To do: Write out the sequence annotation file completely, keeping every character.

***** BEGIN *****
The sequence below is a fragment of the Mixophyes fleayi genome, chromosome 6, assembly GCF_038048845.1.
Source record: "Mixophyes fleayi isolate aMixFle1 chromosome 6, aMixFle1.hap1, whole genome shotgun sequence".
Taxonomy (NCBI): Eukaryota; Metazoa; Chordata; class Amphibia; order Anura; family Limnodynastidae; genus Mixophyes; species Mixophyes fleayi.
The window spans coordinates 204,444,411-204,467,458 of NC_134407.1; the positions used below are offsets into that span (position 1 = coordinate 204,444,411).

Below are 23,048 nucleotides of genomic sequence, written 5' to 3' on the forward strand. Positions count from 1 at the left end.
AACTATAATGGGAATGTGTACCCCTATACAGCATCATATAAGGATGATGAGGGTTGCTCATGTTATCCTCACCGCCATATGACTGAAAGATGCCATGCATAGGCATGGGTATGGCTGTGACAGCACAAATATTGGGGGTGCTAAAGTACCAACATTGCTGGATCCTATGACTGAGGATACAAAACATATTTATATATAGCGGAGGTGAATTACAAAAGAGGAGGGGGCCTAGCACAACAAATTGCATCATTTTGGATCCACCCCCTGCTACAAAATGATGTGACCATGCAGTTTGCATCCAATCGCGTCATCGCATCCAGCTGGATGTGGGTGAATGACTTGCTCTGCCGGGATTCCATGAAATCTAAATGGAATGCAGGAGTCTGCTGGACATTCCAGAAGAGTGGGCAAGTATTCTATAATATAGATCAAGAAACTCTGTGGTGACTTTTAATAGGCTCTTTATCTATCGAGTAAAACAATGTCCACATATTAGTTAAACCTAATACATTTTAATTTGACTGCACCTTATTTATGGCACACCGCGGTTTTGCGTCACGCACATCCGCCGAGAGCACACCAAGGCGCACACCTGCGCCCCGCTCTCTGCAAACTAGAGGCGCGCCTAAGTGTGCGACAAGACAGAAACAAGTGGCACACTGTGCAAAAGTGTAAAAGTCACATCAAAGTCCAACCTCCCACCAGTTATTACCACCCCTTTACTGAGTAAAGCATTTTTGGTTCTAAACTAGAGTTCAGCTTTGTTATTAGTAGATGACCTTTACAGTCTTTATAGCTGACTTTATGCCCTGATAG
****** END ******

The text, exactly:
The sequence below is a fragment of the Mixophyes fleayi genome, chromosome 6, assembly GCF_038048845.1.
Source record: "Mixophyes fleayi isolate aMixFle1 chromosome 6, aMixFle1.hap1, whole genome shotgun sequence".
Taxonomy (NCBI): Eukaryota; Metazoa; Chordata; class Amphibia; order Anura; family Limnodynastidae; genus Mixophyes; species Mixophyes fleayi.
The window spans coordinates 204,444,411-204,467,458 of NC_134407.1; the positions used below are offsets into that span (position 1 = coordinate 204,444,411).

Below are 23,048 nucleotides of genomic sequence, written 5' to 3' on the forward strand. Positions count from 1 at the left end.
AACTATAATGGGAATGTGTACCCCTATACAGCATCATATAAGGATGATGAGGGTTGCTCATGTTATCCTCACCGCCATATGACTGAAAGATGCCATGCATAGGCATGGGTATGGCTGTGACAGCACAAATATTGGGGGTGCTAAAGTACCAACATTGCTGGATCCTATGACTGAGGATACAAAACATATTTATATATAGCGGAGGTGAATTACAAAAGAGGAGGGGGCCTAGCACAACAAATTGCATCATTTTGGATCCACCCCCTGCTACAAAATGATGTGACCATGCAGTTTGCATCCAATCGCGTCATCGCATCCAGCTGGATGTGGGTGAATGACTTGCTCTGCCGGGATTCCATGAAATCTAAATGGAATGCAGGAGTCTGCTGGACATTCCAGAAGAGTGGGCAAGTATTCTATAATATAGATCAAGAAACTCTGTGGTGACTTTTAATAGGCTCTTTATCTATCGAGTAAAACAATGTCCACATATTAGTTAAACCTAATACATTTTAATTTGACTGCACCTTATTTATGGCACACCGCGGTTTTGCGTCACGCACATCCGCCGAGAGCACACCAAGGCGCACACCTGCGCCCCGCTCTCTGCAAACTAGAGGCGCGCCTAAGTGTGCGACAAGACAGAAACAAGTGGCACACTGTGCAAAAGTGTAAAAGTCACATCAAAGTCCAACCTCCCACCAGTTATTACCACCCCTTTACTGAGTAAAGCATTTTTGGTTCTAAACTAGAGTTCAGCTTTGTTATTAGTAGATGACCTTTACAGTCTTTATAGCTGACTTTATGCCCTGATAG